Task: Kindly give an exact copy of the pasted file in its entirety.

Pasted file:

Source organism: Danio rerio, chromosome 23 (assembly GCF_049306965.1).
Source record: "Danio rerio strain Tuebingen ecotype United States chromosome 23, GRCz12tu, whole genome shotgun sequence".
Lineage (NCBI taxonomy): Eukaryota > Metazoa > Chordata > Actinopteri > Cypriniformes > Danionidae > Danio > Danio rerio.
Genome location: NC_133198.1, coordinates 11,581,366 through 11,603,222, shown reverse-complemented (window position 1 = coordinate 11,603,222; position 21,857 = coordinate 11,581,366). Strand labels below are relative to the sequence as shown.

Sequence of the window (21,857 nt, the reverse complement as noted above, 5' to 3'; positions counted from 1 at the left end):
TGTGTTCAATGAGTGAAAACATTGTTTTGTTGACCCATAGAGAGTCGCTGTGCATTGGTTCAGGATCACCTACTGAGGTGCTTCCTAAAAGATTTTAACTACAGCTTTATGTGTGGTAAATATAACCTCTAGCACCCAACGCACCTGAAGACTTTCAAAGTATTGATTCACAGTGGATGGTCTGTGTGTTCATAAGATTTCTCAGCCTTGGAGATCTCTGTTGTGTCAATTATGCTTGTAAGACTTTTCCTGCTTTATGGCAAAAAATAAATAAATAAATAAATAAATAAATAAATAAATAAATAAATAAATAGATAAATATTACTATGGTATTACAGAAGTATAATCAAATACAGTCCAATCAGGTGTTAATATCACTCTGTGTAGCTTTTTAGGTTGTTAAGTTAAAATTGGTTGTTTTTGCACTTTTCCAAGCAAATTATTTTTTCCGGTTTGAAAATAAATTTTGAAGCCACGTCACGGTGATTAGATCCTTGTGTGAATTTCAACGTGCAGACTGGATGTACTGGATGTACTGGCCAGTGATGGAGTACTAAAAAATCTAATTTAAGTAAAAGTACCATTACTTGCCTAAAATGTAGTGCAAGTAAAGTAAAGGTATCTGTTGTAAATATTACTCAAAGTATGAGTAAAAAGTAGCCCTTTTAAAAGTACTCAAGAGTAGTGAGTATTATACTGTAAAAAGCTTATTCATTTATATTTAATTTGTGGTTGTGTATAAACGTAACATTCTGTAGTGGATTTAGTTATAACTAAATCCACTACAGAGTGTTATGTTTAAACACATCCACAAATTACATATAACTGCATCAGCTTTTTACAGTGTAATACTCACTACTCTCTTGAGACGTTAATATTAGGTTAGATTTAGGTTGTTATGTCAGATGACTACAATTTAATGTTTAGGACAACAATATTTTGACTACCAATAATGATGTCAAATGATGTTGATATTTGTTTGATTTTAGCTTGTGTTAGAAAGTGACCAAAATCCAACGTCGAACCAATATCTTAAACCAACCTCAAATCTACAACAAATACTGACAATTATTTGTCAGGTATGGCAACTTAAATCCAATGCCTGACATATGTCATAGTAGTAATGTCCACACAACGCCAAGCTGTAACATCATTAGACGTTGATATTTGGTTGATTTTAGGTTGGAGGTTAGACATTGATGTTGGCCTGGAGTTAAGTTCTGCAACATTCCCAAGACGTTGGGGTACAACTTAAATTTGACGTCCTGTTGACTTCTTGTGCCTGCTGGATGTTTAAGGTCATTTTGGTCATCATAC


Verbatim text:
Source organism: Danio rerio, chromosome 23 (assembly GCF_049306965.1).
Source record: "Danio rerio strain Tuebingen ecotype United States chromosome 23, GRCz12tu, whole genome shotgun sequence".
Lineage (NCBI taxonomy): Eukaryota > Metazoa > Chordata > Actinopteri > Cypriniformes > Danionidae > Danio > Danio rerio.
Genome location: NC_133198.1, coordinates 11,581,366 through 11,603,222, shown reverse-complemented (window position 1 = coordinate 11,603,222; position 21,857 = coordinate 11,581,366). Strand labels below are relative to the sequence as shown.

Sequence of the window (21,857 nt, the reverse complement as noted above, 5' to 3'; positions counted from 1 at the left end):
TGTGTTCAATGAGTGAAAACATTGTTTTGTTGACCCATAGAGAGTCGCTGTGCATTGGTTCAGGATCACCTACTGAGGTGCTTCCTAAAAGATTTTAACTACAGCTTTATGTGTGGTAAATATAACCTCTAGCACCCAACGCACCTGAAGACTTTCAAAGTATTGATTCACAGTGGATGGTCTGTGTGTTCATAAGATTTCTCAGCCTTGGAGATCTCTGTTGTGTCAATTATGCTTGTAAGACTTTTCCTGCTTTATGGCAAAAAATAAATAAATAAATAAATAAATAAATAAATAAATAAATAAATAAATAGATAAATATTACTATGGTATTACAGAAGTATAATCAAATACAGTCCAATCAGGTGTTAATATCACTCTGTGTAGCTTTTTAGGTTGTTAAGTTAAAATTGGTTGTTTTTGCACTTTTCCAAGCAAATTATTTTTTCCGGTTTGAAAATAAATTTTGAAGCCACGTCACGGTGATTAGATCCTTGTGTGAATTTCAACGTGCAGACTGGATGTACTGGATGTACTGGCCAGTGATGGAGTACTAAAAAATCTAATTTAAGTAAAAGTACCATTACTTGCCTAAAATGTAGTGCAAGTAAAGTAAAGGTATCTGTTGTAAATATTACTCAAAGTATGAGTAAAAAGTAGCCCTTTTAAAAGTACTCAAGAGTAGTGAGTATTATACTGTAAAAAGCTTATTCATTTATATTTAATTTGTGGTTGTGTATAAACGTAACATTCTGTAGTGGATTTAGTTATAACTAAATCCACTACAGAGTGTTATGTTTAAACACATCCACAAATTACATATAACTGCATCAGCTTTTTACAGTGTAATACTCACTACTCTCTTGAGACGTTAATATTAGGTTAGATTTAGGTTGTTATGTCAGATGACTACAATTTAATGTTTAGGACAACAATATTTTGACTACCAATAATGATGTCAAATGATGTTGATATTTGTTTGATTTTAGCTTGTGTTAGAAAGTGACCAAAATCCAACGTCGAACCAATATCTTAAACCAACCTCAAATCTACAACAAATACTGACAATTATTTGTCAGGTATGGCAACTTAAATCCAATGCCTGACATATGTCATAGTAGTAATGTCCACACAACGCCAAGCTGTAACATCATTAGACGTTGATATTTGGTTGATTTTAGGTTGGAGGTTAGACATTGATGTTGGCCTGGAGTTAAGTTCTGCAACATTCCCAAGACGTTGGGGTACAACTTAAATTTGACGTCCTGTTGACTTCTTGTGCCTGCTGGATGTTTAAGGTCATTTTGGTCATCATAC